The wound she never dealt with caused her to marry and divorce three times. I believe, like many, she was “looking for love in all the wrong places,” always searching for the father she had lost, but never realizing it. Like many women she had an unhealthy emotional attachment to me, her son, and was never able to have a successful, long-term marriage.”

            I realized that all the women I had loved the most had suffered from having a father wound: My first wife’s father died when she was seven years old. My second wife’s father couldn’t handle her developing womanhood and totally distanced from her when she moved into puberty. Even my present wife, Carlin, lost her father through divorce.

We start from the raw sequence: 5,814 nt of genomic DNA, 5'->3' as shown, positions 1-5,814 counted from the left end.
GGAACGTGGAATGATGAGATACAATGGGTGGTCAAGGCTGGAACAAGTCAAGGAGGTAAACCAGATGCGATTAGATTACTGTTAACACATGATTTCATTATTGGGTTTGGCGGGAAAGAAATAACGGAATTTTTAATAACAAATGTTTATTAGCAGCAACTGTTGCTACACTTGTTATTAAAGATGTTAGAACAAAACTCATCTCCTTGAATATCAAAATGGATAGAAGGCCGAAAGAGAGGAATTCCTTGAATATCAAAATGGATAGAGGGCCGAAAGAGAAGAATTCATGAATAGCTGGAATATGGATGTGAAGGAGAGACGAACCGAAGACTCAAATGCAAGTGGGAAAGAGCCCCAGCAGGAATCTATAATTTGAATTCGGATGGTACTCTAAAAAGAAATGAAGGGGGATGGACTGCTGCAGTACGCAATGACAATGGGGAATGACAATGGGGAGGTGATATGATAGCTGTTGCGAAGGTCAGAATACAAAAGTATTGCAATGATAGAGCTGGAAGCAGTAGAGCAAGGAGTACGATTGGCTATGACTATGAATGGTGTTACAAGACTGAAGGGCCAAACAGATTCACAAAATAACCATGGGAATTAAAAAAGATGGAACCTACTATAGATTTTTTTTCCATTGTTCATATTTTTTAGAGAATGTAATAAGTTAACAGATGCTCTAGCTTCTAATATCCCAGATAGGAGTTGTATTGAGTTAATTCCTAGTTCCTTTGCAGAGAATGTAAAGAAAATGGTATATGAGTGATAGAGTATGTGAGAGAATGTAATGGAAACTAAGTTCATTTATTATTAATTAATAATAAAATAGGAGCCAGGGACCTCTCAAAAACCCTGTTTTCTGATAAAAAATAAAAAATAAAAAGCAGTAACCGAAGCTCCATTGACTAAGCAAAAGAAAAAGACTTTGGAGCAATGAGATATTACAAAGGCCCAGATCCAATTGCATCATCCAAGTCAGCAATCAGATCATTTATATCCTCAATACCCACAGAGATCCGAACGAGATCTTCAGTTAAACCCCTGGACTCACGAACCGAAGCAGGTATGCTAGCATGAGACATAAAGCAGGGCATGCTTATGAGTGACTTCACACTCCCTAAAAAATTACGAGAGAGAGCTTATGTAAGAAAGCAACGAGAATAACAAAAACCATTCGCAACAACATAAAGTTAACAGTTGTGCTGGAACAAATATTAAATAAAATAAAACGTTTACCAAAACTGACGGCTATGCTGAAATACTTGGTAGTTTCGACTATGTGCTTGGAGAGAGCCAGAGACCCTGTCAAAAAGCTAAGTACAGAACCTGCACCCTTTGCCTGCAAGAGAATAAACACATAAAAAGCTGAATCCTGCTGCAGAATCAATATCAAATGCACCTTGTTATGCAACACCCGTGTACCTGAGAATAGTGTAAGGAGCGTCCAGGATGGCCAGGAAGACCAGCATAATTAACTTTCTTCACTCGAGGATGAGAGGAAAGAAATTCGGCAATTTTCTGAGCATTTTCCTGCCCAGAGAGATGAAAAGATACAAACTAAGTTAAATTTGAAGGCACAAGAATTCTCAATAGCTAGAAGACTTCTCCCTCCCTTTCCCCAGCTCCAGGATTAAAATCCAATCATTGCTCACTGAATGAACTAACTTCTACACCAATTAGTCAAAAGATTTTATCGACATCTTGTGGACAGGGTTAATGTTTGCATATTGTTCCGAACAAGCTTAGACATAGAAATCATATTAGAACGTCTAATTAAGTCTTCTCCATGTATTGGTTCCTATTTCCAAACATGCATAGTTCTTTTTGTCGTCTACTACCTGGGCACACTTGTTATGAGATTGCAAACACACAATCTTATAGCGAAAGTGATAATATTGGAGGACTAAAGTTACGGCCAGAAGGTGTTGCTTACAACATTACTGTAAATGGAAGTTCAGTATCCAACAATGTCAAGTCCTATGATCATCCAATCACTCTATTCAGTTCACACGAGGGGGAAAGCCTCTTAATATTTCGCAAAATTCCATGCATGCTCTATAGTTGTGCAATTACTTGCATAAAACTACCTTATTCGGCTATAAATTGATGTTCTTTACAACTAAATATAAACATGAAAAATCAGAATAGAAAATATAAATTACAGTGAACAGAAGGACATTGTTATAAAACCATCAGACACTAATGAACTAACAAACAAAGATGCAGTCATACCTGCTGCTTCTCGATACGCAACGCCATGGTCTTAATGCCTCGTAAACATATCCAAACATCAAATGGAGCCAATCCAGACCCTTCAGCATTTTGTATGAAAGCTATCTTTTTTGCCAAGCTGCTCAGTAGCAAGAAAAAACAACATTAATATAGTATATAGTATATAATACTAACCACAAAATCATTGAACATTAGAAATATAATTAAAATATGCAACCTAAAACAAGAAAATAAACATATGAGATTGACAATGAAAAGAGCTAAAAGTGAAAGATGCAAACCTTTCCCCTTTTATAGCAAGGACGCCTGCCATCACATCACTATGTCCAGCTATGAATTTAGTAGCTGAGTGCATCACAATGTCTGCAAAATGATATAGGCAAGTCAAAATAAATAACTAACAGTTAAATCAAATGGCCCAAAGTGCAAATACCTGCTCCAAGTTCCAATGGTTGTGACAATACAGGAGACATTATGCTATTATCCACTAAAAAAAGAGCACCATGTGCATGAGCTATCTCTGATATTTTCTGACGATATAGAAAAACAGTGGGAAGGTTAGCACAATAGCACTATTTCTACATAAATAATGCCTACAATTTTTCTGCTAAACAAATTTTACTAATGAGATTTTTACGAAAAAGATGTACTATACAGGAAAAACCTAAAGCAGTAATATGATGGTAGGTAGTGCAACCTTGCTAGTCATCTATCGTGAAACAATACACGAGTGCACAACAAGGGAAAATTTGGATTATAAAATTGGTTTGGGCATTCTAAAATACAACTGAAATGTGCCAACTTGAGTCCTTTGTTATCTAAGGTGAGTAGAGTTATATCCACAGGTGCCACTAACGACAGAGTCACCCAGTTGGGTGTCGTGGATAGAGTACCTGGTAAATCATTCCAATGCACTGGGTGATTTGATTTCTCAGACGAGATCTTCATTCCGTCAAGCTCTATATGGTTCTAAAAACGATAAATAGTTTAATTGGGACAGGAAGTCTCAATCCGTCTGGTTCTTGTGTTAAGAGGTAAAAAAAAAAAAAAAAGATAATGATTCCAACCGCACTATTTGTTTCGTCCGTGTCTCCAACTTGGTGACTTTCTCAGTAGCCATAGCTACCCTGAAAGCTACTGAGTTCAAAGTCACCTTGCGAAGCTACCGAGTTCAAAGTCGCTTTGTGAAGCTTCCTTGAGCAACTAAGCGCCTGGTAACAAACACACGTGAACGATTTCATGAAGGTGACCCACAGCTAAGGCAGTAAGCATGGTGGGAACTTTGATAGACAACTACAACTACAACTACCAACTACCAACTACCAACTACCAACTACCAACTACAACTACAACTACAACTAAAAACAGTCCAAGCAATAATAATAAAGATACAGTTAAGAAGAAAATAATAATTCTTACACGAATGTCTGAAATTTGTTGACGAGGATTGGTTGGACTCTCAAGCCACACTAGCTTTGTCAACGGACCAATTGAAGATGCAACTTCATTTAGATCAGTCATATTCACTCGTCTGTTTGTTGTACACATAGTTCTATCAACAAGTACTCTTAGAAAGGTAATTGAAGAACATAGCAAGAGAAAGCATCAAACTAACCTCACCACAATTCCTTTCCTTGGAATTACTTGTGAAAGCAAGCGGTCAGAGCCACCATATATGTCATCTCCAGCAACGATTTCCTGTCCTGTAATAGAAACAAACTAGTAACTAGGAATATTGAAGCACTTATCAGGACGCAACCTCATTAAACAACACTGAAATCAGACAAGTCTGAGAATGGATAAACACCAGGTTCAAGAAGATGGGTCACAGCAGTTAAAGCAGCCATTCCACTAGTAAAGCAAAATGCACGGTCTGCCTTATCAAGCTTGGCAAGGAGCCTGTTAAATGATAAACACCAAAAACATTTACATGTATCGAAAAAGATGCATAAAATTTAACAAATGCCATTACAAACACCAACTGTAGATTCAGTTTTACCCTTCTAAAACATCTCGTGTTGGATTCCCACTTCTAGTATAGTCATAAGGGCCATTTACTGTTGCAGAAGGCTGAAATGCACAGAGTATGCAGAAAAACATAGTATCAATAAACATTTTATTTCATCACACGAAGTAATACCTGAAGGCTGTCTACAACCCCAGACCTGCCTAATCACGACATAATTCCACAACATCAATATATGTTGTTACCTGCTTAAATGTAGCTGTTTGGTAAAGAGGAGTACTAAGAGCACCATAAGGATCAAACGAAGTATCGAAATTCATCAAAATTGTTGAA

Whether you’re a man or a woman I think we all can resonate with the words of fatherhood expert Roland Warren. “Kids have a hole in their soul in the shape of their dad. And if a father is unwilling or unable to fill that role, it can leave a wound that is not easily healed.”

            Of course the healing and defusing of the bomb takes time. I have developed a program that I use with my private clients. You can learn about it and get the course here.

            There is another course that is excellent called “How to Diffuse the Divorce Bomb,” developed by Steve Horsmon, founder of Good Guys to Great Men. You can check out that course here.

            I write a new article every week for those who are part of our MenAlive community. If you are not a subscriber, you can become one here.